Statistical methods of analysis

A case-cohort design was used rather than a nested case-control study, so that cancer incidence rates for the aerodigestive tract cancers could be estimated directly. A random sample of the whole cohort was selected as the comparison group (“subcohort”) with sampling probability α (0.10 in this case), without regard to case status or time. A Cox proportional hazards model was used for analyses, as if the full cohort were included, modified by a weighting scheme described by Barlow and colleagues.18 We used a robust variance estimate, also described by Barlow18,19 and Lin and Wei.20 In the case-cohort design, weights are assigned to each subject, one for cases, and 1/α (10 in this case) for the subcohort members.

Age at diagnosis (t) of a case (risk age) defined a risk set. The subcohort members were used repeatedly, as in the standard Cox regression, in every risk set for which they qualified, if their age at the end of follow up was equal to or greater than risk age. This means that exposures for the subcohort were recalculated for each risk set in which they appeared. A case was not considered “at risk” until just before its failure time. Each subcohort member was eligible for the risk set only if they had reached the risk age after 1 January 1985 and before the end of follow up.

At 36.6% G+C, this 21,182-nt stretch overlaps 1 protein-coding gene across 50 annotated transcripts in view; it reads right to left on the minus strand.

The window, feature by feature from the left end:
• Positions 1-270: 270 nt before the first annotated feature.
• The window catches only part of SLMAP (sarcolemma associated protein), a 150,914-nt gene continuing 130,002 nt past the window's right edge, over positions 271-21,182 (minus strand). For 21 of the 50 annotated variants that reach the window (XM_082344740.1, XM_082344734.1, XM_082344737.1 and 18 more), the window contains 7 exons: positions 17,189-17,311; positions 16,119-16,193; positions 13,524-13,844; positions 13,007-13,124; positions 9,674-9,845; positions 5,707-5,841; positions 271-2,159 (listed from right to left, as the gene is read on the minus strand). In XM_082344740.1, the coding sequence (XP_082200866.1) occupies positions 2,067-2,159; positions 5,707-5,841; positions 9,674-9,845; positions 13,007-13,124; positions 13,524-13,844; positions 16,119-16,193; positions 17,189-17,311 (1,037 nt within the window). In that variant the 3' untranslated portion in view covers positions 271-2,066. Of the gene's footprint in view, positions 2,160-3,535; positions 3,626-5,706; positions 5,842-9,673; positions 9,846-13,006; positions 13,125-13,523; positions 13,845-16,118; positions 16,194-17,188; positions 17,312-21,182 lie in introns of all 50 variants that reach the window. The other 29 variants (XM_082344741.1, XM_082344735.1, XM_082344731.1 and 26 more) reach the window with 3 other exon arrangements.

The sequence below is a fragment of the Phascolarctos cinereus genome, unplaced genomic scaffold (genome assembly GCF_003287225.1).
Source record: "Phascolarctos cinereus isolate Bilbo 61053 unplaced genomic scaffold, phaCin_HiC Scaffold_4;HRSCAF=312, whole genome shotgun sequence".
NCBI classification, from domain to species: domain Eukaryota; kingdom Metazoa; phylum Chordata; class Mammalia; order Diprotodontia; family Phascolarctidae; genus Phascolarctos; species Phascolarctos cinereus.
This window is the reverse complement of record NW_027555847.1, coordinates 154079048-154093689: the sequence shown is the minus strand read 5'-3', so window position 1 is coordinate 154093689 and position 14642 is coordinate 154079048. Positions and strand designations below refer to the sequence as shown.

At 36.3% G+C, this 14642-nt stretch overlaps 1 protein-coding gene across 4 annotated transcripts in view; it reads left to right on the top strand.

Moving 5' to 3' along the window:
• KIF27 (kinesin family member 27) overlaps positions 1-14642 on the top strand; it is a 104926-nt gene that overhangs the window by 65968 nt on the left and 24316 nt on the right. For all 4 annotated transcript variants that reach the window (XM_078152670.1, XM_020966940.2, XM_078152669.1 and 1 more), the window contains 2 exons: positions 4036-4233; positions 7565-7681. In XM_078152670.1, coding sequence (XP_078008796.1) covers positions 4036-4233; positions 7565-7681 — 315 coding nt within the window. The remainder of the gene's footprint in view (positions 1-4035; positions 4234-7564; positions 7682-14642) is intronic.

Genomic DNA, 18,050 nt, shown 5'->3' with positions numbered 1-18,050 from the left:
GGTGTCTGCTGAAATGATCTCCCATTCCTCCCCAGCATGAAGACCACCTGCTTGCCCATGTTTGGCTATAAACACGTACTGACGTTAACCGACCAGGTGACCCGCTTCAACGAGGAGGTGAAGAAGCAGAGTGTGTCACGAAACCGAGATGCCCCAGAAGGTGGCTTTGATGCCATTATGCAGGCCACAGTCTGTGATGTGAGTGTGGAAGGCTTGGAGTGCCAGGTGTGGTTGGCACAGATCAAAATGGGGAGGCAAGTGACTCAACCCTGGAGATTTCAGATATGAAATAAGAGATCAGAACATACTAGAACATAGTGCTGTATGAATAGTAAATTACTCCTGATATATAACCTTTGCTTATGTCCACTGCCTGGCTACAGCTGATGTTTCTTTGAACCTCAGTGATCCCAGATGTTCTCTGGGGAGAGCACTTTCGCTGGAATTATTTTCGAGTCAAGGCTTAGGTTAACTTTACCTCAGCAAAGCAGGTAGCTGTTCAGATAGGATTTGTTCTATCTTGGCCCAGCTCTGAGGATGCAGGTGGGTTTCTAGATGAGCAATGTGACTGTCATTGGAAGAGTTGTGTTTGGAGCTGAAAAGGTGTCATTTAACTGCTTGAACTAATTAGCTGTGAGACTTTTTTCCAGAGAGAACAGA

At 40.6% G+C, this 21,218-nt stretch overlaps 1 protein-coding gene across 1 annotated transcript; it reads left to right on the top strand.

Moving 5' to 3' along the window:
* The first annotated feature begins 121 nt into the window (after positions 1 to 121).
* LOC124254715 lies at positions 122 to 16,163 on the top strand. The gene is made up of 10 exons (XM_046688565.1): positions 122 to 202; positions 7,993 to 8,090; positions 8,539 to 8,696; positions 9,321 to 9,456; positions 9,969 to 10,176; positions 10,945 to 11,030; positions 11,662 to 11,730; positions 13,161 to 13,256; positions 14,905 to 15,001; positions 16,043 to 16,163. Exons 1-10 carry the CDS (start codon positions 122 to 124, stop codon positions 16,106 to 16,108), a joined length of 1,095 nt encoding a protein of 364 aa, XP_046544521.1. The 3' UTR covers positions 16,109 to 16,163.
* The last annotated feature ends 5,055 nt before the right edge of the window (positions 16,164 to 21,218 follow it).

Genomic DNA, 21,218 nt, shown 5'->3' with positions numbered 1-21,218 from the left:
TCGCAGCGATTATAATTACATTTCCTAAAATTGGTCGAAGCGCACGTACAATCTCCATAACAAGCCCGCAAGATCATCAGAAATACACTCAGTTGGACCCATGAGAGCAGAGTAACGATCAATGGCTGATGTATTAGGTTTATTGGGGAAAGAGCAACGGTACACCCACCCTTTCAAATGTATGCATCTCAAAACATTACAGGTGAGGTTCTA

Cox proportional hazards with penalised splines

To validate the linearity assumption built into the Cox model regarding the shape of the exposure-response curve, penalised splines were used to allow more flexibility by modelling the log hazard ratio as a smooth function of exposure. This smoothing method makes no assumptions regarding the shape of the association, therefore allows for non-linearities to be estimated.21,22 The coding for the non-parametric case-cohort analyses was based on the work of Therneau and Li23 and Mark and Katki.24 The shape (how smooth or “jagged”) of the exposure-risk curve from spline methods depends largely on the amount of smoothing applied. The optimal degree of smoothing was chosen based in part on Akaike’s information criterion as a measure of goodness of fit.